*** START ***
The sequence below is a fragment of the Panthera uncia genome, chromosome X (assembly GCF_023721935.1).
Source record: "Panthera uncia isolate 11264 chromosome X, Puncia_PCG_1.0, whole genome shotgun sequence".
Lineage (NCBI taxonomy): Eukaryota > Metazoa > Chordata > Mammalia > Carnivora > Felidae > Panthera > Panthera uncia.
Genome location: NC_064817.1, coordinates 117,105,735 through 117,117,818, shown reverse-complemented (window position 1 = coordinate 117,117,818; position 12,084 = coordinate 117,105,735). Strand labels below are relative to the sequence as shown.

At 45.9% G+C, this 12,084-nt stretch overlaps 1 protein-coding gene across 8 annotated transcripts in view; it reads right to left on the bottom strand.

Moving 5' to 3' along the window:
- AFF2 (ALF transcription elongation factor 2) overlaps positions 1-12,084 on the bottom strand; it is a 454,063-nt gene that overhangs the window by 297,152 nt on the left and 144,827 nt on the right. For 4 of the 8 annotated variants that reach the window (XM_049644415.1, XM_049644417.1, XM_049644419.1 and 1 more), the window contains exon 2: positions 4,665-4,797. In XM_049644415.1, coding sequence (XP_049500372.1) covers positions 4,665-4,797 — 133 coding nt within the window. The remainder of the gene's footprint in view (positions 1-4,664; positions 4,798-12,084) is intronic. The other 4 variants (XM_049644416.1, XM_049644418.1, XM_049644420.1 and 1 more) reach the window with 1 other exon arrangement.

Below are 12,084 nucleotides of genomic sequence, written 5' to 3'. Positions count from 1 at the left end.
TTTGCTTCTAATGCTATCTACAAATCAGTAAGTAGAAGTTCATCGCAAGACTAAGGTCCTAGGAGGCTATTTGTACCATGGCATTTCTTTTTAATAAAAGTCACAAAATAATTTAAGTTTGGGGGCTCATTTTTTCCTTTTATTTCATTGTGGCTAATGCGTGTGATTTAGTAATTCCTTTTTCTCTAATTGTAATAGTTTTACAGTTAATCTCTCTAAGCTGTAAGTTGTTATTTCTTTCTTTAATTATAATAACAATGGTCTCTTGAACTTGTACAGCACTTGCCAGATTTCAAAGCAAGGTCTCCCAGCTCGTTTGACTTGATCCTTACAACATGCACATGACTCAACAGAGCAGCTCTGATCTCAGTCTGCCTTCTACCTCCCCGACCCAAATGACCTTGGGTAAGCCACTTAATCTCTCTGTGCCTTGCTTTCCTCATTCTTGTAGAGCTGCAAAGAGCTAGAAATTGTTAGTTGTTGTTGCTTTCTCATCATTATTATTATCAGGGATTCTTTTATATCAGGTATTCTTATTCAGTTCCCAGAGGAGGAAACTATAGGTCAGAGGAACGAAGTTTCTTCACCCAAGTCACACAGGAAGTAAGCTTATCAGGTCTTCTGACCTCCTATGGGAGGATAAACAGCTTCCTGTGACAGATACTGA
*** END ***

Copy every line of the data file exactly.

The sequence below is a fragment of the Panthera uncia genome, chromosome X (assembly GCF_023721935.1).
Source record: "Panthera uncia isolate 11264 chromosome X, Puncia_PCG_1.0, whole genome shotgun sequence".
Lineage (NCBI taxonomy): Eukaryota > Metazoa > Chordata > Mammalia > Carnivora > Felidae > Panthera > Panthera uncia.
Genome location: NC_064817.1, coordinates 117,105,735 through 117,117,818, shown reverse-complemented (window position 1 = coordinate 117,117,818; position 12,084 = coordinate 117,105,735). Strand labels below are relative to the sequence as shown.

At 45.9% G+C, this 12,084-nt stretch overlaps 1 protein-coding gene across 8 annotated transcripts in view; it reads right to left on the bottom strand.

Moving 5' to 3' along the window:
- AFF2 (ALF transcription elongation factor 2) overlaps positions 1-12,084 on the bottom strand; it is a 454,063-nt gene that overhangs the window by 297,152 nt on the left and 144,827 nt on the right. For 4 of the 8 annotated variants that reach the window (XM_049644415.1, XM_049644417.1, XM_049644419.1 and 1 more), the window contains exon 2: positions 4,665-4,797. In XM_049644415.1, coding sequence (XP_049500372.1) covers positions 4,665-4,797 — 133 coding nt within the window. The remainder of the gene's footprint in view (positions 1-4,664; positions 4,798-12,084) is intronic. The other 4 variants (XM_049644416.1, XM_049644418.1, XM_049644420.1 and 1 more) reach the window with 1 other exon arrangement.

Below are 12,084 nucleotides of genomic sequence, written 5' to 3'. Positions count from 1 at the left end.
TTTGCTTCTAATGCTATCTACAAATCAGTAAGTAGAAGTTCATCGCAAGACTAAGGTCCTAGGAGGCTATTTGTACCATGGCATTTCTTTTTAATAAAAGTCACAAAATAATTTAAGTTTGGGGGCTCATTTTTTCCTTTTATTTCATTGTGGCTAATGCGTGTGATTTAGTAATTCCTTTTTCTCTAATTGTAATAGTTTTACAGTTAATCTCTCTAAGCTGTAAGTTGTTATTTCTTTCTTTAATTATAATAACAATGGTCTCTTGAACTTGTACAGCACTTGCCAGATTTCAAAGCAAGGTCTCCCAGCTCGTTTGACTTGATCCTTACAACATGCACATGACTCAACAGAGCAGCTCTGATCTCAGTCTGCCTTCTACCTCCCCGACCCAAATGACCTTGGGTAAGCCACTTAATCTCTCTGTGCCTTGCTTTCCTCATTCTTGTAGAGCTGCAAAGAGCTAGAAATTGTTAGTTGTTGTTGCTTTCTCATCATTATTATTATCAGGGATTCTTTTATATCAGGTATTCTTATTCAGTTCCCAGAGGAGGAAACTATAGGTCAGAGGAACGAAGTTTCTTCACCCAAGTCACACAGGAAGTAAGCTTATCAGGTCTTCTGACCTCCTATGGGAGGATAAACAGCTTCCTGTGACAGATACTGA